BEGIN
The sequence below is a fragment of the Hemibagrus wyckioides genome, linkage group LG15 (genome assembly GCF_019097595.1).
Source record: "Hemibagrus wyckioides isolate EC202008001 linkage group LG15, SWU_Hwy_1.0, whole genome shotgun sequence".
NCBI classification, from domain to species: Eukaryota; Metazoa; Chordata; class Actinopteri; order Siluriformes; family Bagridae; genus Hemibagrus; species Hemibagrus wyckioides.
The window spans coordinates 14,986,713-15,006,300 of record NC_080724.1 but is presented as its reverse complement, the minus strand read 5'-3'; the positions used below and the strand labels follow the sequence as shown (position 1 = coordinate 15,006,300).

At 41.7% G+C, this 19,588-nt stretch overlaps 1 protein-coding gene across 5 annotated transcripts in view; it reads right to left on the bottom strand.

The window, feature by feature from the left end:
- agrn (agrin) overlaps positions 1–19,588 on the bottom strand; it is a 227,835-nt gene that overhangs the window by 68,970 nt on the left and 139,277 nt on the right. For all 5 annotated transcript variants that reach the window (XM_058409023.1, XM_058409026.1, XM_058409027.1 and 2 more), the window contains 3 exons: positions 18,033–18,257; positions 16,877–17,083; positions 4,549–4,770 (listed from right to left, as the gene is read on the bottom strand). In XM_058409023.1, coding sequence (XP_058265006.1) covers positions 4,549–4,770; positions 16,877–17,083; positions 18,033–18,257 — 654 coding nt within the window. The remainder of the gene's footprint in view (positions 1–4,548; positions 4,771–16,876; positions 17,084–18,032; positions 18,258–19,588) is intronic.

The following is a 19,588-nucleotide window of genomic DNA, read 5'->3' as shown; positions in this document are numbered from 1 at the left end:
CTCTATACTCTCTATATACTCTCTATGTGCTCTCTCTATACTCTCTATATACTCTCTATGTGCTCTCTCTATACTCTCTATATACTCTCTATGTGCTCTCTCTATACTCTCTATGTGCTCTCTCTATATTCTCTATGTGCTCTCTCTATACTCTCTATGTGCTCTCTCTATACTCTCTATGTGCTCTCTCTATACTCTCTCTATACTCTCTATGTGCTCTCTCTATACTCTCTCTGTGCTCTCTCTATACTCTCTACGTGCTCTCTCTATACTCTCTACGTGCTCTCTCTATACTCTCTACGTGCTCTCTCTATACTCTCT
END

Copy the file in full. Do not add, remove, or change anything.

The sequence below is a fragment of the Hemibagrus wyckioides genome, linkage group LG15 (genome assembly GCF_019097595.1).
Source record: "Hemibagrus wyckioides isolate EC202008001 linkage group LG15, SWU_Hwy_1.0, whole genome shotgun sequence".
NCBI classification, from domain to species: Eukaryota; Metazoa; Chordata; class Actinopteri; order Siluriformes; family Bagridae; genus Hemibagrus; species Hemibagrus wyckioides.
The window spans coordinates 14,986,713-15,006,300 of record NC_080724.1 but is presented as its reverse complement, the minus strand read 5'-3'; the positions used below and the strand labels follow the sequence as shown (position 1 = coordinate 15,006,300).

At 41.7% G+C, this 19,588-nt stretch overlaps 1 protein-coding gene across 5 annotated transcripts in view; it reads right to left on the bottom strand.

The window, feature by feature from the left end:
- agrn (agrin) overlaps positions 1–19,588 on the bottom strand; it is a 227,835-nt gene that overhangs the window by 68,970 nt on the left and 139,277 nt on the right. For all 5 annotated transcript variants that reach the window (XM_058409023.1, XM_058409026.1, XM_058409027.1 and 2 more), the window contains 3 exons: positions 18,033–18,257; positions 16,877–17,083; positions 4,549–4,770 (listed from right to left, as the gene is read on the bottom strand). In XM_058409023.1, coding sequence (XP_058265006.1) covers positions 4,549–4,770; positions 16,877–17,083; positions 18,033–18,257 — 654 coding nt within the window. The remainder of the gene's footprint in view (positions 1–4,548; positions 4,771–16,876; positions 17,084–18,032; positions 18,258–19,588) is intronic.

The following is a 19,588-nucleotide window of genomic DNA, read 5'->3' as shown; positions in this document are numbered from 1 at the left end:
CTCTATACTCTCTATATACTCTCTATGTGCTCTCTCTATACTCTCTATATACTCTCTATGTGCTCTCTCTATACTCTCTATATACTCTCTATGTGCTCTCTCTATACTCTCTATGTGCTCTCTCTATATTCTCTATGTGCTCTCTCTATACTCTCTATGTGCTCTCTCTATACTCTCTATGTGCTCTCTCTATACTCTCTCTATACTCTCTATGTGCTCTCTCTATACTCTCTCTGTGCTCTCTCTATACTCTCTACGTGCTCTCTCTATACTCTCTACGTGCTCTCTCTATACTCTCTACGTGCTCTCTCTATACTCTCT